The Science of Woo: Laughter

kermit the frog on a couch laughing to reinforce the idea that laughter is a powerful recovery tool in substance abuse recovery

The Science of Woo: Laughter

Before I went to sleep last night, I laughed so hard tears were rolling down my cheeks. When I woke up this morning, my sides hurt. The same thing happened yesterday. This is a special and delightful weekend for the Recovery Therapist. My daughter graduated from college yesterday. That is, of course, one of my proudest moments to date.

a picture of my daughter at her graduation to reinforce the idea that family and reinforce the idea that laughter is a powerful recovery tool in substance abuse recovery

The event is also the reason my family has been together since Thursday, gathering from various states and parts of Texas, and traveling together to Texas Hill Country. The defining characteristic of this adventure has been laughter and has inspired this week’s installment of the “Science of Woo.”

I have been aware of the phrase “laughter is the best medicine” for as long as I can remember. I tried to find the origin of the phrase for proper sourcing (I am, after all, a High School English Teacher among other things). I was unable to find it, but the idea of laughter as medicine has ancient roots, including being written into the Christian Bible in Proverbs 17: “a merry heart is like medicine.”

Laughter is one of the tools I suggest to my clients in recovery use. It is a powerful tool, positively benefiting and proactively addressing issues known to be challenges as persons in recovery accumulate days, weeks, and months of sobriety.

I will offer a summary list of the benefits below, but I wanted to take some time to discuss some of the benefits specifically as they relate to recovery from a substance use disorder.

The Benefits of Laughter In Recovery

  • Laughter acts like a natural anti-anxiety and antidepressant – It’s well established that persons who suffer with both substance use disorder and a mental illness such as anxiety or depression need to treat all issues simultaneously or the symptoms of the mental health issues will be a constant stress on the person, and quite possibly a stress leading to relapse.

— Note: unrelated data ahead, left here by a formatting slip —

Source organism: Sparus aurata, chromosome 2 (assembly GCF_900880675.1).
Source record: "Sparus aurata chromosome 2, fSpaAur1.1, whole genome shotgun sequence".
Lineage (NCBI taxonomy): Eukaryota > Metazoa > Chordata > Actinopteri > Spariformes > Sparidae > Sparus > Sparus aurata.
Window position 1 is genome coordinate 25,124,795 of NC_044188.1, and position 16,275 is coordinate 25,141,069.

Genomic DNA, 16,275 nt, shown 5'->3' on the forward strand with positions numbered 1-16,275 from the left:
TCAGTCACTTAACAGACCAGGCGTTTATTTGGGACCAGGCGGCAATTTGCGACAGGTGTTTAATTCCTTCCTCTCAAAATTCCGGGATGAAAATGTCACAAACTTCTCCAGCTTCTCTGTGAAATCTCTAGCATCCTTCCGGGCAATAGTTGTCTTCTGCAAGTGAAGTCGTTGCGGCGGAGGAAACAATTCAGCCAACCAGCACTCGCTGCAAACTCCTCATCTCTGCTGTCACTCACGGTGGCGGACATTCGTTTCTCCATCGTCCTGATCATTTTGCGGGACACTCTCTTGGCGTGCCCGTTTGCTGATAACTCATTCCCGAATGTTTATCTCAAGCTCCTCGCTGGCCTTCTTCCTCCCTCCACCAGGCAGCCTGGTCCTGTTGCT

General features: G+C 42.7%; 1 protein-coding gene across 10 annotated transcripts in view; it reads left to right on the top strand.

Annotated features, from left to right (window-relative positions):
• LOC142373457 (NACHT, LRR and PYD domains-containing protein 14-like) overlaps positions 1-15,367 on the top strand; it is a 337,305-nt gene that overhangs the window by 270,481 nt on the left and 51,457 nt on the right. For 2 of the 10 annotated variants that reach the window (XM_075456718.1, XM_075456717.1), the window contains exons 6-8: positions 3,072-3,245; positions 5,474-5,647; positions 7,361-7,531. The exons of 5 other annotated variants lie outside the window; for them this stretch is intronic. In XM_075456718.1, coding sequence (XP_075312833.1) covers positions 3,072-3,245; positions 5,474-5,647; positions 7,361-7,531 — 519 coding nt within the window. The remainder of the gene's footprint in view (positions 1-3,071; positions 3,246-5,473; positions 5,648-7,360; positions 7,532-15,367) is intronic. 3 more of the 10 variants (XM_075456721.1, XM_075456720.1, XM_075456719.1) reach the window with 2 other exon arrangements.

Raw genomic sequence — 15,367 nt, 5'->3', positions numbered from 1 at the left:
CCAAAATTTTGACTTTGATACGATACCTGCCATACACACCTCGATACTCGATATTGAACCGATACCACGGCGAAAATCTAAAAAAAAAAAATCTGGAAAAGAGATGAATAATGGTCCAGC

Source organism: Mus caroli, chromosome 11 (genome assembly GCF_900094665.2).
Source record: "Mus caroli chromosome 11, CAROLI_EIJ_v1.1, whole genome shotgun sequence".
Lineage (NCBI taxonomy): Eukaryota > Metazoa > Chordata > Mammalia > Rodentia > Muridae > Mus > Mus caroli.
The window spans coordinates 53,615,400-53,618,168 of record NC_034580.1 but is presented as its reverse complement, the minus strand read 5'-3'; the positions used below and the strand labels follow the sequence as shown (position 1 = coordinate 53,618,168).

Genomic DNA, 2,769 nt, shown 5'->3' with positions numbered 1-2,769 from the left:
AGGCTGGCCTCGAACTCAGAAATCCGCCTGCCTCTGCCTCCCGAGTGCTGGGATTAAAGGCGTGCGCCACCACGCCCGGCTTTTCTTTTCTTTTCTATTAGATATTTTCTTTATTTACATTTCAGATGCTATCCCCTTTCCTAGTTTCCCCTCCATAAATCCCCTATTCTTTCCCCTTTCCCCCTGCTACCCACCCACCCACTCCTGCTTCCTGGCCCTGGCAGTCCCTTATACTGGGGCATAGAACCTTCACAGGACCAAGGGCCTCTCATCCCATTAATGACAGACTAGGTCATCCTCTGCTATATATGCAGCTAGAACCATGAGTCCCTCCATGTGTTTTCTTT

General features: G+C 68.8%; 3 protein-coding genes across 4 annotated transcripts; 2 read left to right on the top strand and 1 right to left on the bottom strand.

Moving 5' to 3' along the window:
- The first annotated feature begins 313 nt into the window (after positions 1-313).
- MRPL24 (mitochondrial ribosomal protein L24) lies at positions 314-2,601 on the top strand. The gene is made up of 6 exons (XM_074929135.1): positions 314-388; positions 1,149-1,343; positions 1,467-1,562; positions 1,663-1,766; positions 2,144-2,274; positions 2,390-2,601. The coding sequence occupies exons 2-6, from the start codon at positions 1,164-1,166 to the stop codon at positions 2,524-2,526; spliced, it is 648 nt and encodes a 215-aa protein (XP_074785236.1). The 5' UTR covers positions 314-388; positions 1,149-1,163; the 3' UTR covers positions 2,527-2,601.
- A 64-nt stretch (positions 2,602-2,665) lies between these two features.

• Laughter helps with physical pain – addressing physical pain (acute or chronic) is a challenge for persons in recovery; there can be risks in some pharmacological pain reduction options. Making choices that address pain without substances reduce this risk and reduce the chances of the substance use disorder being triggered and developed by a chemical synergy in the brain.
  • Laughter helps relationships – most people in recovery have had some damage to relationships. Even my clients, who are usually high functioning alcoholics and high functioning addicts have experienced some relational impact. Laughter can help heal those relationships.
  • Laughter is synergistic with other scientifically based recovery tools – “Humor is a powerful and effective way to heal resentments, disagreements, and hurts.” [1] You can read about the Science of Forgiveness here. And in another post in the Science of Woo series here.
  • Laughter allows us to “lighten up” – It’s common for my readers to not only be persons in or considering recovery but also adult children of alcoholics. It’s known that adult children of alcoholics take themselves very seriously and struggle to “let go” and have fun.[2] Learning to lighten up is a skill that allows for increased health in body, brain, and relationships.
  • Laughter helps with stress – Poorly managed stress is a known, serious, and common risk factor in terms of relapse. A recovery toolbox needs to have several tools that help stress.

a picture of my family reinforce the idea that laughter is a powerful recovery tool in substance abuse recovery

The Benefits of Laughter For Everyone

Below is a summary of some of the benefits of laughter, followed by some suggestions for introducing more laughter into your life.

Physical Benefits:

  • Improves your immune system[3],[4]
  • Mitigates the harmful effects of stress[5], [6]
  • Laughter is good for cardiac health[7]
  • It mimics exercise in the body[8]
  • Laughter reduces pain[9]
  • It reduces inflammation[10]

Mental Health Benefits – aka Brain Health

  • Improves mood[11]
  • Laughter can reduce anxiety[12], [13]
  • Laughter acts as an antidepressant[14], [15]
  • Assists with mental clarity; reduces brain fog
  • Reduces memory loss[16]

Relationship and Personal Interaction Benefits:

  • Strengthens relationships[17]
  • Creates resiliency and buffer against hard times[18], [19]


Ideas to Laugh More:

  • Watch a funny movie
  • Watch a sitcom
  • Watch a funny YouTube
  • Find a favorite comedian
  • Invite friends, peers in recovery, co-workers out to a comedy club
  • Read the comics
  • Capture funny lines or jokes – in a journal or Pinterest
  • Learn to laugh at yourself
  • Seek out funny people
  • Share a good joke or a funny story
  • Learn something new: dance, painting, car repair…
  • Look at your bookstore’s humor section
  • Friend or follow funny people on social media
  • Host or attend a game night
  • Play with a pet
  • Hang out with children
  • Allow yourself to do something silly

As for me, I’m off to enjoy the rest of the time while family is visiting. 



24618 Kingsland Blvd 2nd Floor, Room 8
Katy, TX 77494
On the left hand side of the CLS building
(281) 740-7563

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